Omicron’s New Variant Spreads Rapidly in the US – It’s the XBB.1.5 Strain – It’s Been Detected in 70 Other Countries

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The strain, known as XBB.1.5, accounts for about 41% of confirmed COVID cases nationwide, according to the data

A new variant of Omicron is spreading rapidly in the US, according to official data from the Centers for Disease Control and Prevention (CDC).

The strain, known as XBB.1.5, accounts for about 41 percent of confirmed COVID cases nationwide, according to the data. The mutation was first reported in mid-November and has now overtaken the BQ.1 and BQ.1.1 variants, which dominated outbreaks in the fall.

XBB.1.5, a related strain of XBB, has been reported mostly in the northeastern part of the US, the health service said. Over 70% of COVID cases in New York to Maine have been diagnosed with this new strain of coronavirus.

The variation could be a problem amid the busy holiday travel season, experts warned.

“We predict that it will be the dominant variant in the northeast region of the country and that it will increase in all regions of the country,” she told CBS News. Barbara Mahondirector of the CDC’s division of coronavirus and other respiratory viruses.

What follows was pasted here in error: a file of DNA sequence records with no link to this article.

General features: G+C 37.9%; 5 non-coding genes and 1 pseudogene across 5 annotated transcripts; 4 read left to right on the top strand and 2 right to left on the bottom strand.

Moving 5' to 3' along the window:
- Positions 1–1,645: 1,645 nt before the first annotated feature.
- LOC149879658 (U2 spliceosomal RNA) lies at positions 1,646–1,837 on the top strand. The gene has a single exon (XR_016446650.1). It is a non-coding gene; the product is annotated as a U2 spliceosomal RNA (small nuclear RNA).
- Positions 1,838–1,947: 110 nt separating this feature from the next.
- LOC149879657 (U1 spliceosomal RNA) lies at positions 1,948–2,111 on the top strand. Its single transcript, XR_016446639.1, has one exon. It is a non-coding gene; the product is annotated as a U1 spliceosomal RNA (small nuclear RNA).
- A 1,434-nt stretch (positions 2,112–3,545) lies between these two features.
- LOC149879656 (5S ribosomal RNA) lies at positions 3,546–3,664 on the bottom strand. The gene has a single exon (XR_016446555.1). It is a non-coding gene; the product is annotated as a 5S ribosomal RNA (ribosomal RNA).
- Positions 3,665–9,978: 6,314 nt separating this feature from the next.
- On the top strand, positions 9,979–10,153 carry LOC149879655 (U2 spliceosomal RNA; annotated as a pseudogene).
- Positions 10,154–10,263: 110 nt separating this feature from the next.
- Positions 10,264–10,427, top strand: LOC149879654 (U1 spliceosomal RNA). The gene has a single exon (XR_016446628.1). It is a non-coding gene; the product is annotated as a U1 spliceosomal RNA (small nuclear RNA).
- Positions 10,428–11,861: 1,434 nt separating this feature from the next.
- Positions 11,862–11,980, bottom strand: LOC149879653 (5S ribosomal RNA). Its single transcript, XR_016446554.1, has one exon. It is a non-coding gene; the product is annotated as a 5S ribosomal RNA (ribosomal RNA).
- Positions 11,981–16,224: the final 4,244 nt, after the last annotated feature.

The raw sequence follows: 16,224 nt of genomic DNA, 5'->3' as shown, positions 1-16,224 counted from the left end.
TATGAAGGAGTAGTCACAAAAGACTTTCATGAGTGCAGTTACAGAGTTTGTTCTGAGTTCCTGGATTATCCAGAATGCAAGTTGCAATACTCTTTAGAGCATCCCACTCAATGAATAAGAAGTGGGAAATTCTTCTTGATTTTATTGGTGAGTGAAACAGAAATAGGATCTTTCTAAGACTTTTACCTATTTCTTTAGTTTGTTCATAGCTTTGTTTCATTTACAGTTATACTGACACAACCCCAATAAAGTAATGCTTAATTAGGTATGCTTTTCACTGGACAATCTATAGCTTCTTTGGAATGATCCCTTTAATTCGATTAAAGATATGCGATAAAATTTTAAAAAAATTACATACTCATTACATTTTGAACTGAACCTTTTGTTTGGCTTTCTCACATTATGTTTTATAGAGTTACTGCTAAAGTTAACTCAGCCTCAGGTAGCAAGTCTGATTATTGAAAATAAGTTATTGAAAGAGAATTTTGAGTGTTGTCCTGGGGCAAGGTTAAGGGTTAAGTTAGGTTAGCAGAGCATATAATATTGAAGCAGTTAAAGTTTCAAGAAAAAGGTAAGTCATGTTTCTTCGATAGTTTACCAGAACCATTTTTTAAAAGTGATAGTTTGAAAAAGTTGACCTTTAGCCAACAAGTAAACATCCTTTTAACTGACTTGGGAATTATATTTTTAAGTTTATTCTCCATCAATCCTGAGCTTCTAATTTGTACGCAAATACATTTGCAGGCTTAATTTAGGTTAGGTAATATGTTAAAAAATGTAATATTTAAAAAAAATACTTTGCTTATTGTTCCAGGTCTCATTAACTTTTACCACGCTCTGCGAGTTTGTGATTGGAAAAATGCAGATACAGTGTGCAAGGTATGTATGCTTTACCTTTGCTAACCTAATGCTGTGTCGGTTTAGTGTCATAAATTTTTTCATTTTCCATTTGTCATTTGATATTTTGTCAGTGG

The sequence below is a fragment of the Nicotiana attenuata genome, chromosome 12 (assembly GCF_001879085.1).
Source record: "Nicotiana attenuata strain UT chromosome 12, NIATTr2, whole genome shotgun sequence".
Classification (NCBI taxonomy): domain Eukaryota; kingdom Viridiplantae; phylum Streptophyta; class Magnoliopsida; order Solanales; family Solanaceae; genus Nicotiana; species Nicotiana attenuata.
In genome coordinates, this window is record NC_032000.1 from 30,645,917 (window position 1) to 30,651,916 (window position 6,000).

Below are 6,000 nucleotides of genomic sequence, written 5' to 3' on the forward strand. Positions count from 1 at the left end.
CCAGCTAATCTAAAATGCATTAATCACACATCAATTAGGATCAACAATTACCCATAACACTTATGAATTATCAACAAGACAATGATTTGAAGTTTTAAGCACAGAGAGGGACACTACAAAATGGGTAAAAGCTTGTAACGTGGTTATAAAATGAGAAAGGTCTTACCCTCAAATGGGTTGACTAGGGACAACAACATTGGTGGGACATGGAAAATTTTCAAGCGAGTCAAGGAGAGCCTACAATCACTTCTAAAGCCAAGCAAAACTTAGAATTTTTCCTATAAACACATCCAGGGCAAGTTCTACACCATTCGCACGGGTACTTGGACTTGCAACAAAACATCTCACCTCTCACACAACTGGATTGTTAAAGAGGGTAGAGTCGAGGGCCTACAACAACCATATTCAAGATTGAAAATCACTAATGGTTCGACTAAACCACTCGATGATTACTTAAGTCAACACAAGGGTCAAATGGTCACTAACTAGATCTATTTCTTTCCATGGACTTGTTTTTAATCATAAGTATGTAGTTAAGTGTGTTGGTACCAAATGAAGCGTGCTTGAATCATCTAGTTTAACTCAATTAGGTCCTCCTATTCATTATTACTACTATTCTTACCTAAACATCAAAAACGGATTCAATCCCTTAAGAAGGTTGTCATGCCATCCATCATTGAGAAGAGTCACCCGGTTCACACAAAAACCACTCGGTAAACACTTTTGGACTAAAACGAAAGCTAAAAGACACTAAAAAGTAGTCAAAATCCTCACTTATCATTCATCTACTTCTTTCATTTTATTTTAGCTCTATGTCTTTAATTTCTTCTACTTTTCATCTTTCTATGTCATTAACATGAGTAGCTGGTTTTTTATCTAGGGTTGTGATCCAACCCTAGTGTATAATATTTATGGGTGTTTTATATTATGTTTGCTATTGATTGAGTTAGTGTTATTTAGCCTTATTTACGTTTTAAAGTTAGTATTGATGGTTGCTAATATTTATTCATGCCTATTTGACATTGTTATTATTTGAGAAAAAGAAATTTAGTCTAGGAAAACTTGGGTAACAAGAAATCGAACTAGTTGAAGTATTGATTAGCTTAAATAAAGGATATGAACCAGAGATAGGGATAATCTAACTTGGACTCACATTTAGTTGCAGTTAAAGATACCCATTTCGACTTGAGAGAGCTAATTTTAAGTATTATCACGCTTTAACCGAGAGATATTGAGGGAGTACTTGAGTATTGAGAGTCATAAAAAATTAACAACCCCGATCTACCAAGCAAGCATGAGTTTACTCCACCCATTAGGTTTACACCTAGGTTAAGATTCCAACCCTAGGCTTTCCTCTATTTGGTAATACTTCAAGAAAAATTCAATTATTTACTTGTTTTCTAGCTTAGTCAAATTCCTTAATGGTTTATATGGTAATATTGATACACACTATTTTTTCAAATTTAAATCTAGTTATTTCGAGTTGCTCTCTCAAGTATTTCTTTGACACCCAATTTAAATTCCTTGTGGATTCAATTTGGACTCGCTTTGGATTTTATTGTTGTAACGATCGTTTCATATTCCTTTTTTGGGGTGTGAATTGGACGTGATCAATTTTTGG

THE Andrew Pekosz, a virologist at Johns Hopkins University, said XBB.1.5 appears to be particularly resistant. However, despite its rapid spread, there is little evidence that XBB.1.5 causes more severe disease or poses a greater risk to those infected than previous strains.

Still, experts are urging citizens to be extra vigilant as hospitalizations from COVID have increased in the US in recent weeks. More specifically, hospitalizations increased by 3.6% in the US.

This is strain XBB.1.5

However, the number of hospitalizations due to COVID is not expected to reach the level it reached last winter.

Meanwhile, deaths from the virus in the US have remained steady. In the last week of 2022, 2,530 Americans died from the virus, compared to 17,048 in the same period last year.

The XBB strain has been identified in at least 70 other countries, the World Health Organization said.

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